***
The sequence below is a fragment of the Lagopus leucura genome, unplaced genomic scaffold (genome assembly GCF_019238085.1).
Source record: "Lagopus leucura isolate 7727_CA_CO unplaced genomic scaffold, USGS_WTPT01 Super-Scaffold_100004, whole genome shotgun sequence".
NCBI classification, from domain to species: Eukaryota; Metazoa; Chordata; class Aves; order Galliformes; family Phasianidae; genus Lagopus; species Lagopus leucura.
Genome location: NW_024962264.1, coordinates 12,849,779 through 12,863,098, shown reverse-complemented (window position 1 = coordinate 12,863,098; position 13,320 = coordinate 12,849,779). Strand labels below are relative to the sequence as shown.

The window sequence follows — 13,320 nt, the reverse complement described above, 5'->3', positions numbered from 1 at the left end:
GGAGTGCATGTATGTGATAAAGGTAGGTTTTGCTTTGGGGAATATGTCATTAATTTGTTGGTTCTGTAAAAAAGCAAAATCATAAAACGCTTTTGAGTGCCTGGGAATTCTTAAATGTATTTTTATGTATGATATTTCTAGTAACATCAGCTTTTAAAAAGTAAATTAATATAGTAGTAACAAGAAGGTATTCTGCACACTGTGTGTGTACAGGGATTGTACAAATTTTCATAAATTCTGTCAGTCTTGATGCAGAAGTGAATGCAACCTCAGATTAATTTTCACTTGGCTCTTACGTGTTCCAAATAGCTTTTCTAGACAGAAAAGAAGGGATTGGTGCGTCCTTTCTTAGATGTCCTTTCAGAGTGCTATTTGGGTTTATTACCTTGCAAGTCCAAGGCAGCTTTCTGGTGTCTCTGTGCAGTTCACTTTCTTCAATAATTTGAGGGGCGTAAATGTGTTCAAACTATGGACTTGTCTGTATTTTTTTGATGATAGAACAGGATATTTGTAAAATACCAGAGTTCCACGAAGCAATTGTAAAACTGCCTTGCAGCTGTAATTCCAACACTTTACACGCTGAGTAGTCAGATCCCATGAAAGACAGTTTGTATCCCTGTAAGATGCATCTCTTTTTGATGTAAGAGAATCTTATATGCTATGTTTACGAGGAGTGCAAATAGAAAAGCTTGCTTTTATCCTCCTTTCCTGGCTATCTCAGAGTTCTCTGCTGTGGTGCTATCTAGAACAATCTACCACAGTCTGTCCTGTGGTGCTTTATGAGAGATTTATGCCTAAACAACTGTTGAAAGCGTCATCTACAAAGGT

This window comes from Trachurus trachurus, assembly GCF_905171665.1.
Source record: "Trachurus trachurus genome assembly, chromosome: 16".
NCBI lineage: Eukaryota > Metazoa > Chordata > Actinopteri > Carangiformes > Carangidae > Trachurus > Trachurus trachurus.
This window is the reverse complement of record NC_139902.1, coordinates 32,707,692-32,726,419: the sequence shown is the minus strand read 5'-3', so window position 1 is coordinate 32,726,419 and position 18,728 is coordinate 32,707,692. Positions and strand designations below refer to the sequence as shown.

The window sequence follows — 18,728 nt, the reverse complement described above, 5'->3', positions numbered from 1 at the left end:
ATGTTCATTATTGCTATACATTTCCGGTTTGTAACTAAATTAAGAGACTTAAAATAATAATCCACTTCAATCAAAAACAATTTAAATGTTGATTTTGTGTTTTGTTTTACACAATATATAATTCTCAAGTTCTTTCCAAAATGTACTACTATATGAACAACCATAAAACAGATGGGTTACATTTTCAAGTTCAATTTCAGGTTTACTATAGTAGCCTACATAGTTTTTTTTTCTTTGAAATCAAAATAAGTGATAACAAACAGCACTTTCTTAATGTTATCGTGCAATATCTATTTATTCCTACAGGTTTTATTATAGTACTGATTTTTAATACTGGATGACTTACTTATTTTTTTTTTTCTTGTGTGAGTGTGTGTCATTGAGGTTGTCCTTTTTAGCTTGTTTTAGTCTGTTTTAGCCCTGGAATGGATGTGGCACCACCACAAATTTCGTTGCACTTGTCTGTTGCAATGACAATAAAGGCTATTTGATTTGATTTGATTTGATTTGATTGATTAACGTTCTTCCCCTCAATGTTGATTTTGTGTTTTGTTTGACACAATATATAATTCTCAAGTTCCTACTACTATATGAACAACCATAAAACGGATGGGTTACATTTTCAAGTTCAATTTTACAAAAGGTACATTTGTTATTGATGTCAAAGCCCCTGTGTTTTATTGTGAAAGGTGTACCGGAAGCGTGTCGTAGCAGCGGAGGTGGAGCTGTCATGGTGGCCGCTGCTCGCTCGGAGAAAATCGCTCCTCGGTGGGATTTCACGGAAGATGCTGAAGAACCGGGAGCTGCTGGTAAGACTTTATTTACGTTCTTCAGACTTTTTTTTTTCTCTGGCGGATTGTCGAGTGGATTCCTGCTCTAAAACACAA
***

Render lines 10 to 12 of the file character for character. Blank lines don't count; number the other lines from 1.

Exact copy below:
This window is the reverse complement of record NC_139902.1, coordinates 32,707,692-32,726,419: the sequence shown is the minus strand read 5'-3', so window position 1 is coordinate 32,726,419 and position 18,728 is coordinate 32,707,692. Positions and strand designations below refer to the sequence as shown.

The window sequence follows — 18,728 nt, the reverse complement described above, 5'->3', positions numbered from 1 at the left end:
ATGTTCATTATTGCTATACATTTCCGGTTTGTAACTAAATTAAGAGACTTAAAATAATAATCCACTTCAATCAAAAACAATTTAAATGTTGATTTTGTGTTTTGTTTTACACAATATATAATTCTCAAGTTCTTTCCAAAATGTACTACTATATGAACAACCATAAAACAGATGGGTTACATTTTCAAGTTCAATTTCAGGTTTACTATAGTAGCCTACATAGTTTTTTTTTCTTTGAAATCAAAATAAGTGATAACAAACAGCACTTTCTTAATGTTATCGTGCAATATCTATTTATTCCTACAGGTTTTATTATAGTACTGATTTTTAATACTGGATGACTTACTTATTTTTTTTTTTCTTGTGTGAGTGTGTGTCATTGAGGTTGTCCTTTTTAGCTTGTTTTAGTCTGTTTTAGCCCTGGAATGGATGTGGCACCACCACAAATTTCGTTGCACTTGTCTGTTGCAATGACAATAAAGGCTATTTGATTTGATTTGATTTGATTTGATTGATTAACGTTCTTCCCCTCAATGTTGATTTTGTGTTTTGTTTGACACAATATATAATTCTCAAGTTCCTACTACTATATGAACAACCATAAAACGGATGGGTTACATTTTCAAGTTCAATTTTACAAAAGGTACATTTGTTATTGATGTCAAAGCCCCTGTGTTTTATTGTGAAAGGTGTACCGGAAGCGTGTCGTAGCAGCGGAGGTGGAGCTGTCATGGTGGCCGCTGCTCGCTCGGAGAAAATCGCTCCTCGGTGGGATTTCACGGAAGATGCTGAAGAACCGGGAGCTGCTGGTAAGACTTTATTTACGTTCTTCAGACTTTTTTTTTTCTCTGGCGGATTGTCGAGTGGATTCCTGCTCTAAAACACAA